Building works transforming St Vincent de Paul Cookstown into a sleek, open and modern store are well under way, and should be finished by Easter said President, Denis Loughry.
The work, planned to help the charity compete with the town’s ever-growing population of charity shops as well as professional retailers, was funded by St Vincent de Paul bosses and through a series of fund-raisers in recent years.
And the £220,000 upgrade, Mr Loughry said “is vitally important as the money generated by the shop is what allows us to go out into the community and give help, whether it be financial or material”.
“Without a successful retail outlet, we would be unable to do that work,” he told the Mail, “as that is where all of our funding is generated.
“They started the building works in June of this year,” Mr Loughry continued. “The furniture bit of it was going to be finished by the end of December, but it’s now going to be handed over to us by the first week in December.
“Then over the Christmas period we will move from the existing building to the new build and trade out of there until the renovation of the existing building is done. I would think that around Easter time we will have our grand opening of our new building.”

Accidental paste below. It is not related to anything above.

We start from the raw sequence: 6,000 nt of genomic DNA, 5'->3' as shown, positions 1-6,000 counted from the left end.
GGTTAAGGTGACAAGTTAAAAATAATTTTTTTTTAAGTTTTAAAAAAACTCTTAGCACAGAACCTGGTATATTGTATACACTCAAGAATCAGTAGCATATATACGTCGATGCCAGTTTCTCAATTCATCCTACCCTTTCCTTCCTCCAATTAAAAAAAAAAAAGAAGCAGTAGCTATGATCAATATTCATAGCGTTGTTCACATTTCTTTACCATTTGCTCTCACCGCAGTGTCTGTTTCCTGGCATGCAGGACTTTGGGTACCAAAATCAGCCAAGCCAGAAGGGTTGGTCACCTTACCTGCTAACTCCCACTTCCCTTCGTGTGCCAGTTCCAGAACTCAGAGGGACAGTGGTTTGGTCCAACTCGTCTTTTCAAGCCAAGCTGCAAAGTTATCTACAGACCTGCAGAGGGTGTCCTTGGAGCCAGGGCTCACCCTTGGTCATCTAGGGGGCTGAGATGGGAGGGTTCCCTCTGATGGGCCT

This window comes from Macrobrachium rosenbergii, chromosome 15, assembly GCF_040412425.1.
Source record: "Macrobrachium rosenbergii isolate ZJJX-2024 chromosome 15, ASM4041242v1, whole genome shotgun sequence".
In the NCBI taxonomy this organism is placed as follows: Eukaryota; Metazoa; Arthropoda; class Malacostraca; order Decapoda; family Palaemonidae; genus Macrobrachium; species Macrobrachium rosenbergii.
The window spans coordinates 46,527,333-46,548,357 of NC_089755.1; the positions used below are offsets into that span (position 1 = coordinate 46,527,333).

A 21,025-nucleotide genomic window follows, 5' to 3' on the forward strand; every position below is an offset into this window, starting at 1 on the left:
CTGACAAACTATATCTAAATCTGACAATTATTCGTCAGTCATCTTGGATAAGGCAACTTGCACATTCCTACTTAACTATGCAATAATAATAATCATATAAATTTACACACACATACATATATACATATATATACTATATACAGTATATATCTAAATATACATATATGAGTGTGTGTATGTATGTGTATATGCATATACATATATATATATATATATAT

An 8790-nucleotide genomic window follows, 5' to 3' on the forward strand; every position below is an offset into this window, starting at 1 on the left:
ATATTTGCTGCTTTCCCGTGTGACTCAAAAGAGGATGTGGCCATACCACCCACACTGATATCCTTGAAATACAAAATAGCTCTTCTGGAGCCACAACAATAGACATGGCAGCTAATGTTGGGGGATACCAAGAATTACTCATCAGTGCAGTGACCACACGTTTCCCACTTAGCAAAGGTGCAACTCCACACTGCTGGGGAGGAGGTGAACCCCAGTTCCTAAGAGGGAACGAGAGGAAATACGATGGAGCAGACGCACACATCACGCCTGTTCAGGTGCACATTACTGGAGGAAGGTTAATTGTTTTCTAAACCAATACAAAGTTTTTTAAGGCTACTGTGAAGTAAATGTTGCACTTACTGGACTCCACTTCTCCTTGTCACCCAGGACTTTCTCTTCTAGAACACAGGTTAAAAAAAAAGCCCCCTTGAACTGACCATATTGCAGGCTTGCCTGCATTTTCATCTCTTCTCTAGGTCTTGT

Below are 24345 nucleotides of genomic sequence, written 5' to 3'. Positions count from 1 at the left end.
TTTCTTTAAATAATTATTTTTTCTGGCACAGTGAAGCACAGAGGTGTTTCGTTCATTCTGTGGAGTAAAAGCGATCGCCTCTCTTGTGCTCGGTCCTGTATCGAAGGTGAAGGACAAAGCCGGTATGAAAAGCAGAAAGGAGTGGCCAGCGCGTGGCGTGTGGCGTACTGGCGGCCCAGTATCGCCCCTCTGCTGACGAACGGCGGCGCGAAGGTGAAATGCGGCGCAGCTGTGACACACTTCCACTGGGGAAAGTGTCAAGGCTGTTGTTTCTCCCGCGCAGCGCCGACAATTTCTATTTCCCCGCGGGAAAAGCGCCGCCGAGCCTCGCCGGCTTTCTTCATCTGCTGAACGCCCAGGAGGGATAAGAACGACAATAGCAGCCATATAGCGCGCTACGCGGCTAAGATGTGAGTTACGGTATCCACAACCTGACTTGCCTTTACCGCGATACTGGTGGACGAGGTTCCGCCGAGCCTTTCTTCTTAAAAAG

Unlike tales of delay, heard in relation to many developments, Mr Loughry said renovations have gone well and that “the builders are exemplary.
“They have done a really good job,” he said, “with very little inconvenience to anybody and that has been echoed by the principal of Holy Trinity, [and] the local priest has been very helpful too.”
The biggest change to the premises will be the addition of a furniture showroom at the back, while bigger windows will allow people to see inside to what’s on sale, Denis said.
In relation to how the improvements were funded, Mr Loughry added: “We would like the general public to know we are spending approximately £220,000 - all of which we managed to secure ourselves.
“We got £120,000 of grant funding from Dublin and Belfast [St Vincent’s] and we raised £100,000 ourselves, so we don’t have to ask the very generous parishioners or general public to donate anything towards it.
“Over a period of a few years we organised different fund-raising events, we had generous contributions from benefactors and we had a cooker push, organised by local businessman Des Keenan in July, and he presented us with a cheque for £17,000 - this has all gone into the building.”
When the work is finished. Mr Loughry said “the foodbank will be moving into the new building and the rest of the building will be used to exhibit furniture.
“Hopefully it will look more like a shopping experience than a house,” he added.
“That is because of the competition that we now face in Cookstown. There’s an increasing number - I believe it to be 16 - charity related shops in Cookstown, many of which are of high quality.
“We are also going to bring in an assistant manager with expertise in marketing and merchandising in order to make our shop more attractive to younger people.
“And we will need at least between 10-20 volunteers.”